When a Hug is More than Just a Hug

The other morning as I was leaving for the office my wife, Norma Jean, said, “I need a hug.”  Now mind you I had already given her the six second kiss!  https://thepreachersword.com/2012/04/02/when-a-kiss-is-more-than-just-a-kiss/  I said, “Sure.”  Then she said, “I require 8 hugs a day.”   “Oh?”  She had read that in a paper from St. Luke’s hospital, “For the Heart.”

In the article entitled “We Need Each Other” Dr. James O’Keefe discussed the importance of good relationships to our physical and mental health.  He refers to a Harvard Study that began in 1937, which followed one entire class of students for over 70 years.  The study followed them through college.  Careers. Marriages.  Divorces. Illnesses.  And death.  Dr. O’Keefe said, ‘The study focused on how different behaviors are linked with various outcomes in terms of health, happiness and longevity.”  And what did the Harvard Study reveal?  The physical director concluded, “The only thing that really matters in life are your relationships to other people.”

Indeed!  God created us for community.  He fashioned us for family.  He formed us for fellowship.  In the very beginning after creating Adam, God said, “It is not good for man to be alone. I will make a helper suitable for him.”  And then God made a woman and brought her to Adam.

Interestingly the three special entities ordained by God–the family, the government and the church–all involve relationships.  Each in a unique way address the need for other people in our lives.

But back to the article Norma Jean gave me.  The last section is entitled “Rx:  Eight Hugs Daily.”  Paul Zak, who is identified as “a renowned researcher who has spent his career studying the hormone oxytocin” documents the importance of this hormone for our mental, physical and emotional well-being.  He said it stimulates feelings of affection.  Engenders trust.  And forges interpersonal bonds.  He says it is “the hormonal basis of love and prosperity…and leads to loyalty, generosity and cooperation.”

And now here’s the really cool thing, Dr Zak writers that his “prescription for increasing one’s oxytocin levels is to play with your kids, have more fun, emotionally bond with your friends, hold hands, give and get massages, kisses and have more sex.”  He also advises to “join social groups, get a dog and follow ‘The Golden Rule.’” Then he concludes with this final tip: “Each day try to give at least eight hugs (all to one person or to eight different people, whatever works for you).”  I would suggest, if you are married, give your spouse all eight of those hugs!

While the Bible isn’t a book of psychology, or a mental health guide, isn’t this what the Word teaches us?  In appropriate ways and in the right circumstances we are created to display affection, share feelings and show love.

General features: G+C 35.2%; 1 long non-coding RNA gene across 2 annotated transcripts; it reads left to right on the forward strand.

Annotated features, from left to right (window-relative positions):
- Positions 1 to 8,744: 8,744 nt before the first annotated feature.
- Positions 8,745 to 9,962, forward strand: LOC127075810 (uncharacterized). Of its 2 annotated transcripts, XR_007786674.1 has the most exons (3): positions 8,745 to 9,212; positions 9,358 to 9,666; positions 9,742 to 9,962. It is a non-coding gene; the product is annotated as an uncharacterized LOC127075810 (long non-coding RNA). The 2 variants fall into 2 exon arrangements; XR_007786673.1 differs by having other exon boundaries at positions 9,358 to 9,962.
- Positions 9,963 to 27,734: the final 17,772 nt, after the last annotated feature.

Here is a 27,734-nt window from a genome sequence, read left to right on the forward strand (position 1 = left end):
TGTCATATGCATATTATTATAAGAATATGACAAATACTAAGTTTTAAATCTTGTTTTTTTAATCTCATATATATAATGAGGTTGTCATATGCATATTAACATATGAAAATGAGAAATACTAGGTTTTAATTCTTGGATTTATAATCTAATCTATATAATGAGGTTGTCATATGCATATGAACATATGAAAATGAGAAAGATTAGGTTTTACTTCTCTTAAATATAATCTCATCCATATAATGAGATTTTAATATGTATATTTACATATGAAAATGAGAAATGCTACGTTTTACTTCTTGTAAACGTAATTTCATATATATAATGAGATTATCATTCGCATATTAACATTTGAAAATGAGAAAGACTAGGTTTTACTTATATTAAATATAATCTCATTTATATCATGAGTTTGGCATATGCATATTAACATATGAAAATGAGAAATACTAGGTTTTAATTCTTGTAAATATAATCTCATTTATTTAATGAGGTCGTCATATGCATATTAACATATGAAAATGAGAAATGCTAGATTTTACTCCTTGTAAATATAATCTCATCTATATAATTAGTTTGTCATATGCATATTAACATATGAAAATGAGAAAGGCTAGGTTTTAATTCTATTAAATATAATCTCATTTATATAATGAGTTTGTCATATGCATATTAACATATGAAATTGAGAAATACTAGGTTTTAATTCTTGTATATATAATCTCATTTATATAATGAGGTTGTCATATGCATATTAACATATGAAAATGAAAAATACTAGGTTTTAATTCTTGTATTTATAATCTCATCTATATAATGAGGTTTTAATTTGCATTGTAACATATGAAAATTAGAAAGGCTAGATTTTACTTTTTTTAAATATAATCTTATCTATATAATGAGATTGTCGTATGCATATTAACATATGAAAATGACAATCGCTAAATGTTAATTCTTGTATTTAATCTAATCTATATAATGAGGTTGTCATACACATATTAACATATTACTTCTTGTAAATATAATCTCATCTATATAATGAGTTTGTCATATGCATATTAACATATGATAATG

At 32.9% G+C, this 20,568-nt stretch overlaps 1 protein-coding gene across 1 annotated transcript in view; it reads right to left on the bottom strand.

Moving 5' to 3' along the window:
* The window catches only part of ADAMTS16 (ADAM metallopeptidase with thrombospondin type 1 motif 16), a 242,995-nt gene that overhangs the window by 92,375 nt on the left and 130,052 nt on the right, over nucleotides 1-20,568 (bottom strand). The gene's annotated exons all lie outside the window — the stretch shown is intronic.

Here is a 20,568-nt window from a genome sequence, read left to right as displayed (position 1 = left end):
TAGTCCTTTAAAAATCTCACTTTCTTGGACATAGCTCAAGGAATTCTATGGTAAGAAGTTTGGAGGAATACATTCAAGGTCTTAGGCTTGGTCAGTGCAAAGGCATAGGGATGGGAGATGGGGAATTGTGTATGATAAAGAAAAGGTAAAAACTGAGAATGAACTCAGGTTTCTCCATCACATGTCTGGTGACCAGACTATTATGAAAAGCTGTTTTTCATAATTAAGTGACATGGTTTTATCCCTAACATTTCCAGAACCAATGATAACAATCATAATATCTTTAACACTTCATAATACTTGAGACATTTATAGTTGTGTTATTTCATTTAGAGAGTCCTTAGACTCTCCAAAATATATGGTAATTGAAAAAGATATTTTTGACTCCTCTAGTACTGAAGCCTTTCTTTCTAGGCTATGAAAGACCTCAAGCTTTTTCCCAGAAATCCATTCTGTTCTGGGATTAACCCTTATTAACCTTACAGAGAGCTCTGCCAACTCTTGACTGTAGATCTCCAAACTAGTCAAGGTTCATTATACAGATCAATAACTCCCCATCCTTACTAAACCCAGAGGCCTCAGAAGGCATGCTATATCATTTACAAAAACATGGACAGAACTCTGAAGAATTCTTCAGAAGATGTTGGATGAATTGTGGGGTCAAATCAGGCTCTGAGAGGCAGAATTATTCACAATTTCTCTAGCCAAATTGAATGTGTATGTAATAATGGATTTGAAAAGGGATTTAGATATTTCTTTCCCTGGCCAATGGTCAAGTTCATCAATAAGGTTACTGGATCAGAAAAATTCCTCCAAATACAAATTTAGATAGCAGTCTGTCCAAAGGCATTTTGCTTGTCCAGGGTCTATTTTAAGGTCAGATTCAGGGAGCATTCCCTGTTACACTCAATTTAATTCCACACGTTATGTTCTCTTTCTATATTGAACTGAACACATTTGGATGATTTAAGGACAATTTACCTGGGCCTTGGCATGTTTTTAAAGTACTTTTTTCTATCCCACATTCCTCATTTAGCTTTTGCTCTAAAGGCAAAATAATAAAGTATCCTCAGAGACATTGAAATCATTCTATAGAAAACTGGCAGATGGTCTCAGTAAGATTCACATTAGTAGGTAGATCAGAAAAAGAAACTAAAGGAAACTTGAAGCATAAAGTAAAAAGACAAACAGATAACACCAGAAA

“Rejoice with the wife of your youth…always be enraptured with her love.”  Prov. 5:18

“…There is a time to embrace…” Eccl. 3:5

“Be kindly affectionate to one another with brotherly love” Rom 12:10

“Greet one another with a holy kiss” Rom 16:16

“Let the husband render to his wife the affection due her, and likewise also the wife to her husband.” 1 Cor 7:3-4

In addition the gospel writers record numerous times that Jesus used physical touch to heal someone.  He could have achieve the same goal without it.  But it was a means for him to connect with others. To show compassion.  To say, “I care.”  The Bible often speaks of those expressing deep feelings for one another through embracing.  Esau to his brother Jacob. Joseph to his brethren.  Paul to the Ephesians elders.  The father to the prodigal son.  Indeed, as an unknown poet penned, “A hug delights and warms and charms, that must be why God gave us arms!”

Thoughtful and appropriate hugs say, “I love you.”  “It’s good to see you.”  “I’ll miss you.”  “I feel your hurt.”  “Thank you.”  “I want to help.”  “You’re special to me.”

So, make your home happier, your world kinder, and other’s hearts warmer, share a hug today!

–Ken Weliever, The Preacherman


Filed under Relationships

5 responses to “When a Hug is More than Just a Hug

  1. I can vouch for the fact that my wife really responds to hugs. She appreciates them, and so do I. I think your article has hit on an important aspect of the marital relationship as well as other relationships, the need for the appropriate display of affection and acceptance. If we just go through the day as “ships in the night” with little or no meaningful contact with one another, the spark of affection begins to go out. As creatures of God, we crave love, attention, and acceptance from one another and from our Creator. When we give such to others, it comes back to us as well, making for a more fulfilling and joyful life.

  2. Collin Stringer

    Needed. And very good, Ken. It reminded me of the study done on Rhesus monkeys who were separated from their mothers and forced to feed from mechanical “mothers.”

  3. twylalalala

    Great article 🙂 It’s exactly the dose of preaching I needed today 🙂 Godbless!

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